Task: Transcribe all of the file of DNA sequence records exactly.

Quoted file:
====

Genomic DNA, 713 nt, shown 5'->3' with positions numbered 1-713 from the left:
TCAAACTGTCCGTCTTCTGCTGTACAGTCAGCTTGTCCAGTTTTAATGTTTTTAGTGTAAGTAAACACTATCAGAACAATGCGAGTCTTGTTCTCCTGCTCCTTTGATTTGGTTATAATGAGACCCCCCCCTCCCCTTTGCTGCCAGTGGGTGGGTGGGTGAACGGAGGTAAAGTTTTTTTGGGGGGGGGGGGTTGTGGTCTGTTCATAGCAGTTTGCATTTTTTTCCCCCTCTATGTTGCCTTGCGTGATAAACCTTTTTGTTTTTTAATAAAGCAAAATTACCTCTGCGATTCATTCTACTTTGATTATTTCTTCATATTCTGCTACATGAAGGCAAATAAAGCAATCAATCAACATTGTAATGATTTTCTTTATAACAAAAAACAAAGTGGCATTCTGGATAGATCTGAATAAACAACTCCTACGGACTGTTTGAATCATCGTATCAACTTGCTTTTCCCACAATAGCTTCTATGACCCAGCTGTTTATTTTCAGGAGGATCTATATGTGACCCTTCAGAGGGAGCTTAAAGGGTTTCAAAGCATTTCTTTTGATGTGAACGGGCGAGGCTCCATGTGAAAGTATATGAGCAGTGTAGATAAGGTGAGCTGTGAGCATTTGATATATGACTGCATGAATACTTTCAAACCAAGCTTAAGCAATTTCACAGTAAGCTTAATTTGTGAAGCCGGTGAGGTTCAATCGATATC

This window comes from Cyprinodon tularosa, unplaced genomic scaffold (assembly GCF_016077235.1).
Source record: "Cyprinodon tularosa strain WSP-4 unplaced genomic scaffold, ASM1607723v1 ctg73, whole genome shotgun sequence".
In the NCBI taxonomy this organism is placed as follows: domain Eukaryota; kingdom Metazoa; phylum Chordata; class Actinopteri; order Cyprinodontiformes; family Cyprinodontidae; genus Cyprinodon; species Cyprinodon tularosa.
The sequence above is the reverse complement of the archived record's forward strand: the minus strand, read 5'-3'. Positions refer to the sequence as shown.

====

Genomic DNA, 713 nt, shown 5'->3' with positions numbered 1-713 from the left:
TCAAACTGTCCGTCTTCTGCTGTACAGTCAGCTTGTCCAGTTTTAATGTTTTTAGTGTAAGTAAACACTATCAGAACAATGCGAGTCTTGTTCTCCTGCTCCTTTGATTTGGTTATAATGAGACCCCCCCCTCCCCTTTGCTGCCAGTGGGTGGGTGGGTGAACGGAGGTAAAGTTTTTTTGGGGGGGGGGGGTTGTGGTCTGTTCATAGCAGTTTGCATTTTTTTCCCCCTCTATGTTGCCTTGCGTGATAAACCTTTTTGTTTTTTAATAAAGCAAAATTACCTCTGCGATTCATTCTACTTTGATTATTTCTTCATATTCTGCTACATGAAGGCAAATAAAGCAATCAATCAACATTGTAATGATTTTCTTTATAACAAAAAACAAAGTGGCATTCTGGATAGATCTGAATAAACAACTCCTACGGACTGTTTGAATCATCGTATCAACTTGCTTTTCCCACAATAGCTTCTATGACCCAGCTGTTTATTTTCAGGAGGATCTATATGTGACCCTTCAGAGGGAGCTTAAAGGGTTTCAAAGCATTTCTTTTGATGTGAACGGGCGAGGCTCCATGTGAAAGTATATGAGCAGTGTAGATAAGGTGAGCTGTGAGCATTTGATATATGACTGCATGAATACTTTCAAACCAAGCTTAAGCAATTTCACAGTAAGCTTAATTTGTGAAGCCGGTGAGGTTCAATCGATATC

This window comes from Cyprinodon tularosa, unplaced genomic scaffold (assembly GCF_016077235.1).
Source record: "Cyprinodon tularosa strain WSP-4 unplaced genomic scaffold, ASM1607723v1 ctg73, whole genome shotgun sequence".
In the NCBI taxonomy this organism is placed as follows: domain Eukaryota; kingdom Metazoa; phylum Chordata; class Actinopteri; order Cyprinodontiformes; family Cyprinodontidae; genus Cyprinodon; species Cyprinodon tularosa.
The sequence above is the reverse complement of the archived record's forward strand: the minus strand, read 5'-3'. Positions refer to the sequence as shown.